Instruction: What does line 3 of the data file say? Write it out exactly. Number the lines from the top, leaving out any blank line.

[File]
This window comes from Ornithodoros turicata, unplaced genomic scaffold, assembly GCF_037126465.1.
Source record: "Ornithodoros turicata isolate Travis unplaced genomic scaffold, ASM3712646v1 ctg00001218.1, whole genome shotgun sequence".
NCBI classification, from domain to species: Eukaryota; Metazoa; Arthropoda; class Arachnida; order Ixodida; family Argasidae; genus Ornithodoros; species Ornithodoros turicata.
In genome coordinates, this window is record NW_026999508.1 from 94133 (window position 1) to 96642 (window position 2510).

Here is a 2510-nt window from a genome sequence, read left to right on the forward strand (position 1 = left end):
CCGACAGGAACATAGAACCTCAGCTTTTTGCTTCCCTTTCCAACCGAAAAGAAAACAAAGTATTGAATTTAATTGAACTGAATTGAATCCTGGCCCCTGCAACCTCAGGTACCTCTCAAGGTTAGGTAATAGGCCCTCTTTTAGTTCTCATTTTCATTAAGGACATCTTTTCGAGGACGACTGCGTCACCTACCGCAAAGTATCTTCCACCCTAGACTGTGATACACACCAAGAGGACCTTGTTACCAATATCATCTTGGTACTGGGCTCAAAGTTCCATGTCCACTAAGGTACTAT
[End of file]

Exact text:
NCBI classification, from domain to species: Eukaryota; Metazoa; Arthropoda; class Arachnida; order Ixodida; family Argasidae; genus Ornithodoros; species Ornithodoros turicata.